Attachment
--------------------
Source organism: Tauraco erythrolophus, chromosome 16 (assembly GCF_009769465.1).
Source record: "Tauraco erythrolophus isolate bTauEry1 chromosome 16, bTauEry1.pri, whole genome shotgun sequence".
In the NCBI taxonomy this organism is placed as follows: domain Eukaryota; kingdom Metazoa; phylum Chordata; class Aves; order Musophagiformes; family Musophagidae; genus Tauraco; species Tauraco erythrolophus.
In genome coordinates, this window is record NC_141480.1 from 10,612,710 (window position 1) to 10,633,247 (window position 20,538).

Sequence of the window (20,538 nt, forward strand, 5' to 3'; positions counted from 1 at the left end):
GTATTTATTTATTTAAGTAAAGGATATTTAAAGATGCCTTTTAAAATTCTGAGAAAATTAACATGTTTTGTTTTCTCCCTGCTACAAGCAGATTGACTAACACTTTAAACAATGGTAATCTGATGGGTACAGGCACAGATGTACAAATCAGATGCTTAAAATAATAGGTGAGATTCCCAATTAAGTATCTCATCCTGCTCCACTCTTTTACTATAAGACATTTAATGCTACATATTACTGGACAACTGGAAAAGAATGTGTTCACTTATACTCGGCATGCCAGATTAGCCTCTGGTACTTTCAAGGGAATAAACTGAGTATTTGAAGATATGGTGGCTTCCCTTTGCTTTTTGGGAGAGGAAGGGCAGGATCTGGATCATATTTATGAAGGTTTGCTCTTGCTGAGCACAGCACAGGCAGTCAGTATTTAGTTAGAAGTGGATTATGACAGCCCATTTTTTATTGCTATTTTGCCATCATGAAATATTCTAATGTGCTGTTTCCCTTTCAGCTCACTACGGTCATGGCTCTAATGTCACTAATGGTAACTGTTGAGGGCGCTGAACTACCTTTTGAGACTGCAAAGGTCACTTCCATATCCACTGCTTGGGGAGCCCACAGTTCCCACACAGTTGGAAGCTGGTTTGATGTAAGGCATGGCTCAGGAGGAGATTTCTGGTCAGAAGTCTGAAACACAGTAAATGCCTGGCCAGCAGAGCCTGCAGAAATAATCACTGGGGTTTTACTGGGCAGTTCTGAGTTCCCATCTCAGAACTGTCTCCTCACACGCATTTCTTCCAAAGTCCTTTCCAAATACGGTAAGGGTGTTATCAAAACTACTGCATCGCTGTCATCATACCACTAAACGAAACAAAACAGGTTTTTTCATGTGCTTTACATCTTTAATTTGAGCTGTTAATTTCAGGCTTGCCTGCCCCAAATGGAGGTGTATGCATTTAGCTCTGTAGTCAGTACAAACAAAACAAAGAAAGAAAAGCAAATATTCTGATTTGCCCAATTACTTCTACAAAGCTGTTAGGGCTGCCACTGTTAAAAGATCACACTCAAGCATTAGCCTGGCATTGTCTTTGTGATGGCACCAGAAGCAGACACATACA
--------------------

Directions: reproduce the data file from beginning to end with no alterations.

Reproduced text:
Source organism: Tauraco erythrolophus, chromosome 16 (assembly GCF_009769465.1).
Source record: "Tauraco erythrolophus isolate bTauEry1 chromosome 16, bTauEry1.pri, whole genome shotgun sequence".
In the NCBI taxonomy this organism is placed as follows: domain Eukaryota; kingdom Metazoa; phylum Chordata; class Aves; order Musophagiformes; family Musophagidae; genus Tauraco; species Tauraco erythrolophus.
In genome coordinates, this window is record NC_141480.1 from 10,612,710 (window position 1) to 10,633,247 (window position 20,538).

Sequence of the window (20,538 nt, forward strand, 5' to 3'; positions counted from 1 at the left end):
GTATTTATTTATTTAAGTAAAGGATATTTAAAGATGCCTTTTAAAATTCTGAGAAAATTAACATGTTTTGTTTTCTCCCTGCTACAAGCAGATTGACTAACACTTTAAACAATGGTAATCTGATGGGTACAGGCACAGATGTACAAATCAGATGCTTAAAATAATAGGTGAGATTCCCAATTAAGTATCTCATCCTGCTCCACTCTTTTACTATAAGACATTTAATGCTACATATTACTGGACAACTGGAAAAGAATGTGTTCACTTATACTCGGCATGCCAGATTAGCCTCTGGTACTTTCAAGGGAATAAACTGAGTATTTGAAGATATGGTGGCTTCCCTTTGCTTTTTGGGAGAGGAAGGGCAGGATCTGGATCATATTTATGAAGGTTTGCTCTTGCTGAGCACAGCACAGGCAGTCAGTATTTAGTTAGAAGTGGATTATGACAGCCCATTTTTTATTGCTATTTTGCCATCATGAAATATTCTAATGTGCTGTTTCCCTTTCAGCTCACTACGGTCATGGCTCTAATGTCACTAATGGTAACTGTTGAGGGCGCTGAACTACCTTTTGAGACTGCAAAGGTCACTTCCATATCCACTGCTTGGGGAGCCCACAGTTCCCACACAGTTGGAAGCTGGTTTGATGTAAGGCATGGCTCAGGAGGAGATTTCTGGTCAGAAGTCTGAAACACAGTAAATGCCTGGCCAGCAGAGCCTGCAGAAATAATCACTGGGGTTTTACTGGGCAGTTCTGAGTTCCCATCTCAGAACTGTCTCCTCACACGCATTTCTTCCAAAGTCCTTTCCAAATACGGTAAGGGTGTTATCAAAACTACTGCATCGCTGTCATCATACCACTAAACGAAACAAAACAGGTTTTTTCATGTGCTTTACATCTTTAATTTGAGCTGTTAATTTCAGGCTTGCCTGCCCCAAATGGAGGTGTATGCATTTAGCTCTGTAGTCAGTACAAACAAAACAAAGAAAGAAAAGCAAATATTCTGATTTGCCCAATTACTTCTACAAAGCTGTTAGGGCTGCCACTGTTAAAAGATCACACTCAAGCATTAGCCTGGCATTGTCTTTGTGATGGCACCAGAAGCAGACACATACA